LANSING (WWJ/AP) – Gov. Rick Snyder and Flint Mayor Karen Weaver plan to meet to discuss the city’s drinking water crisis days after Snyder declared a state of emergency in Genesee County.

The meeting is scheduled for Thursday morning at the governor’s office in Lansing. The new director of Michigan Department of Environmental Quality, Keith Creagh, will also be there.

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“We didn’t deserve what happened here in Flint and it shouldn’t happen to any other community,” Weaver said in an exclusive interview with WWJ’s Charlie Langton. “We’re not going to stop until we get some kind of action here.”

Snyder’s decision to declare an emergency followed emergency declarations by Flint and Genesee County, which requested help from the state.

The city switched from Detroit’s water system to Flint River water in a cost-cutting move in 2014, while under state financial management. That was intended as a temporary step while a pipeline was built from Lake Huron. Residents complained about the water’s taste, smell and appearance, and children were found to have elevated levels of lead due to the water supply. Exposure to lead can cause behavior problems and learning disabilities in children.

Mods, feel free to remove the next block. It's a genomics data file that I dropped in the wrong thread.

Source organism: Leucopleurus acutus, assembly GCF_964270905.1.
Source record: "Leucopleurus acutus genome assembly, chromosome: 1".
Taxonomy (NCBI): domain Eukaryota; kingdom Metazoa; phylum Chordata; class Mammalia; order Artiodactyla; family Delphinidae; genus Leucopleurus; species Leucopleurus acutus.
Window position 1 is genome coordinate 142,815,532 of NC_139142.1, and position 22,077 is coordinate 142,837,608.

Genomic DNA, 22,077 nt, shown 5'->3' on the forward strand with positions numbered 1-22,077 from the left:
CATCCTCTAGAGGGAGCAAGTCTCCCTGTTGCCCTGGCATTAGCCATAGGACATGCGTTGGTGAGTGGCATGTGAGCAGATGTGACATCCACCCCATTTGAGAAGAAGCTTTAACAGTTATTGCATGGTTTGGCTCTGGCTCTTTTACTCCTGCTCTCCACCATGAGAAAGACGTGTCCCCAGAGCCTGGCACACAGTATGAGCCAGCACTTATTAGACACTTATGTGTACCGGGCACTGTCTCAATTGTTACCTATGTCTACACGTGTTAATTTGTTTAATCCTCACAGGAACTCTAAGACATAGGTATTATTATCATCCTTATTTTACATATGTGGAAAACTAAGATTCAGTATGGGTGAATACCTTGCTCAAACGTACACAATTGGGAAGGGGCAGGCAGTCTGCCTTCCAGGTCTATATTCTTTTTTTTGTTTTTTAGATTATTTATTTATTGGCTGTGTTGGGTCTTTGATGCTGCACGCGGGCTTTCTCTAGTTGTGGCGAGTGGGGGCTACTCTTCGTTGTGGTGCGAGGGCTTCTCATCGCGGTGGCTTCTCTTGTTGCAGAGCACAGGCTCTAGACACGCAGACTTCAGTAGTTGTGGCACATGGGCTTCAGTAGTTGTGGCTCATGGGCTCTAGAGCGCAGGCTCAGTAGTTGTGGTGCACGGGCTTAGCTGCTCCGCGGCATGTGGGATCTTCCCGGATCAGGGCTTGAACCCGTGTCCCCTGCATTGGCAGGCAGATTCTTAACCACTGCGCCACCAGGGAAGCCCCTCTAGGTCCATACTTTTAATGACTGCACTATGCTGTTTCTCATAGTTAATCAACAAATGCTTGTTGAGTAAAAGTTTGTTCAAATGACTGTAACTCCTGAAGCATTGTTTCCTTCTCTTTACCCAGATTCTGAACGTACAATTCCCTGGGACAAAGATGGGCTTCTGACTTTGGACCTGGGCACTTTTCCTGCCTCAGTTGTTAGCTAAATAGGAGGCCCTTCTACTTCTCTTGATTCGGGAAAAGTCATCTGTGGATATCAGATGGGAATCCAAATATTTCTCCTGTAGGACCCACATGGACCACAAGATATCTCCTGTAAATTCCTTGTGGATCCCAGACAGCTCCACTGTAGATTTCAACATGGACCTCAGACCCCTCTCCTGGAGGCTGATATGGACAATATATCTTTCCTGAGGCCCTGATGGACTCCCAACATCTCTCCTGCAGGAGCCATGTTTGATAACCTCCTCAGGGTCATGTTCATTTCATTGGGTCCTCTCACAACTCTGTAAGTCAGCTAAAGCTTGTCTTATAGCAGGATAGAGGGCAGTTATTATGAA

The city switched back to Detroit’s water in October once lead was found in more children, but concerns remain, including how badly corrosive water from the Flint River damaged aging pipes. The city last month began adding additional corrosion controls to Detroit’s water in an attempt to rebuild the protective scale in its pipes, which is estimated to reduce lead levels in two to six months.

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Weaver said finances will be a major point in her discussion with the governor. She estimates it will take about $1 billion to fix the infrastructure — alone — that was contaminated by lead.

“We’ve exhausted our funds and we know the city of Flint can’t be fixed without some federal assistance,” she said. “I don’t believe that the state has enough money to do what we need to have done.”

Last week, Snyder apologized and Michigan’s top environmental regulator resigned after a task force created by Snyder blamed problems on his agency. Administration officials have pledged to cooperate fully with any federal requests.

The state initially downplayed lead concerns but ultimately had to commit $10.6 million to reconnect Flint to Detroit and to respond with filters, testing and other services.

The city’s request for a disaster declaration includes roughly $50 million in aid, most of which is taken up by $45 million to replace 15,000 lead service lines — “one of the most cost-intensive endeavors related to ameliorating water contaminants” in its system, according to the application. It also seeks $2 million in reimbursement costs for reconnecting to Detroit’s system.

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